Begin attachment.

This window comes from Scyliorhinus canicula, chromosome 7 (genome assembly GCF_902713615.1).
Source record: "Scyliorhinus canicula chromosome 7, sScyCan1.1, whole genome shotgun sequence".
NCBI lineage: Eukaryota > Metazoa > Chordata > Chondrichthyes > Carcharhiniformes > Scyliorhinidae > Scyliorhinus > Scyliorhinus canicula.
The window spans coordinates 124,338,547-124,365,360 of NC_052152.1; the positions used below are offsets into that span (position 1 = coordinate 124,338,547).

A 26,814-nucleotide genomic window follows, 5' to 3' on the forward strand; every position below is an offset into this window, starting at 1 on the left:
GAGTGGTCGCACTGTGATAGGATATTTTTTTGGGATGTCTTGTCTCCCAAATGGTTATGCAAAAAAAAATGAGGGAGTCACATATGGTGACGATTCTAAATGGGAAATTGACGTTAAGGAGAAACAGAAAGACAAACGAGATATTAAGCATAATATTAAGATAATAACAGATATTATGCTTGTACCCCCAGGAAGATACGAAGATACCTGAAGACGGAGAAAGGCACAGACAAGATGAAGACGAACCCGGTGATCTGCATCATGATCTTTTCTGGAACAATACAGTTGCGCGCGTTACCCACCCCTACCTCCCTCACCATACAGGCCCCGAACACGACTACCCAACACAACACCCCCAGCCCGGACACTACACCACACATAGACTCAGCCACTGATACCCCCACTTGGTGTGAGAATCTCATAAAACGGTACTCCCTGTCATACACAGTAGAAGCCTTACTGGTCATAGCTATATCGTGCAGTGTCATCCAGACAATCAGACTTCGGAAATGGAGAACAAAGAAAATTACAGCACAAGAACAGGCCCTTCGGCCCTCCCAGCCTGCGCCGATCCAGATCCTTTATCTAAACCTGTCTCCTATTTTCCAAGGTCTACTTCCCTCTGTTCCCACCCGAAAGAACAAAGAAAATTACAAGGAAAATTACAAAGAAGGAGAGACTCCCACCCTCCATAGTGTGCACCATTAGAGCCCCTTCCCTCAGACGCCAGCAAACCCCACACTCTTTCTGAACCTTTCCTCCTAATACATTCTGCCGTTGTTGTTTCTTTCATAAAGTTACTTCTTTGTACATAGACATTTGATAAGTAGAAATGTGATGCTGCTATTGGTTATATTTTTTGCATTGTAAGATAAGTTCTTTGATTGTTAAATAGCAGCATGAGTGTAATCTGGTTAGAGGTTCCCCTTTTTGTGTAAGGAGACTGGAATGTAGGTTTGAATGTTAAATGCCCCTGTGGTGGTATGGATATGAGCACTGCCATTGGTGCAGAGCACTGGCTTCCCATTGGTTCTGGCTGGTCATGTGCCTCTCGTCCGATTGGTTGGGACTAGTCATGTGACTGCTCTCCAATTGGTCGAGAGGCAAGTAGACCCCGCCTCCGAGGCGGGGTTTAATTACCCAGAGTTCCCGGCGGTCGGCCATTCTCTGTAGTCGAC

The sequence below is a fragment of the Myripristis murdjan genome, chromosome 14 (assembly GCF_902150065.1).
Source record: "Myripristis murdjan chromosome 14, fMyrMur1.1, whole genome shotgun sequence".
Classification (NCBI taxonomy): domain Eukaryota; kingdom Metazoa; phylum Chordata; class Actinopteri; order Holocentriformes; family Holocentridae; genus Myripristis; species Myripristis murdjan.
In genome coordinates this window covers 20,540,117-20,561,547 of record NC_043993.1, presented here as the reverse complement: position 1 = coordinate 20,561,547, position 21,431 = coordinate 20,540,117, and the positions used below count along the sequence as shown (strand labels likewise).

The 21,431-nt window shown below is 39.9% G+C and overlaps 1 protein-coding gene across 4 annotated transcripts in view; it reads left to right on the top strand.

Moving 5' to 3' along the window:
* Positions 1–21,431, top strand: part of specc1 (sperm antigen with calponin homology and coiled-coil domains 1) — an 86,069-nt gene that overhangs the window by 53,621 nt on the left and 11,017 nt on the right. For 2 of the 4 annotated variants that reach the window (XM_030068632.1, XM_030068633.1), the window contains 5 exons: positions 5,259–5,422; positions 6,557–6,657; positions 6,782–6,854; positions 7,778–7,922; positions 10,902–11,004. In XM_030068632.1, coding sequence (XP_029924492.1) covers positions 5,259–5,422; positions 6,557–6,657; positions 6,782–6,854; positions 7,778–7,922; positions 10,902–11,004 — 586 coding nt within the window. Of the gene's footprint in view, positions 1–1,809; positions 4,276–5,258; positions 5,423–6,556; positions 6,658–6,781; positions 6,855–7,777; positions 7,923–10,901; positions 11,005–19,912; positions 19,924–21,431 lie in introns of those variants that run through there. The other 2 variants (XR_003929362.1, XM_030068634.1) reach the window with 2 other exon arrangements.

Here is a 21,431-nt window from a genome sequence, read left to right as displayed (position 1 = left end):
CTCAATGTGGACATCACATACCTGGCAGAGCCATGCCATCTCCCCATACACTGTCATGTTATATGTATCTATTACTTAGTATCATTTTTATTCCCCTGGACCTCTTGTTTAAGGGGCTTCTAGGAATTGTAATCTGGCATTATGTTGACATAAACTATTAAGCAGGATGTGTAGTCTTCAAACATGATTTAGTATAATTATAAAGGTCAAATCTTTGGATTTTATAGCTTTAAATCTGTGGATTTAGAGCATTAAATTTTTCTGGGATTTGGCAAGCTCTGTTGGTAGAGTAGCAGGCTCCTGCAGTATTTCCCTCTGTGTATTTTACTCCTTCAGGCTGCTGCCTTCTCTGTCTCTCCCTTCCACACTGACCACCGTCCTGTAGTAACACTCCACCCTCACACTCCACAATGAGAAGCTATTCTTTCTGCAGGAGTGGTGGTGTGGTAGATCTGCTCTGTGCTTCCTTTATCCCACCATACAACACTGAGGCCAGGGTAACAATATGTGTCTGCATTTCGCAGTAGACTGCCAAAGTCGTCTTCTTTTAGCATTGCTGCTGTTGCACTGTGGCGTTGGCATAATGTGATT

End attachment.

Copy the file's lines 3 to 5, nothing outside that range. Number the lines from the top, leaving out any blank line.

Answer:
NCBI lineage: Eukaryota > Metazoa > Chordata > Chondrichthyes > Carcharhiniformes > Scyliorhinidae > Scyliorhinus > Scyliorhinus canicula.
The window spans coordinates 124,338,547-124,365,360 of NC_052152.1; the positions used below are offsets into that span (position 1 = coordinate 124,338,547).

A 26,814-nucleotide genomic window follows, 5' to 3' on the forward strand; every position below is an offset into this window, starting at 1 on the left: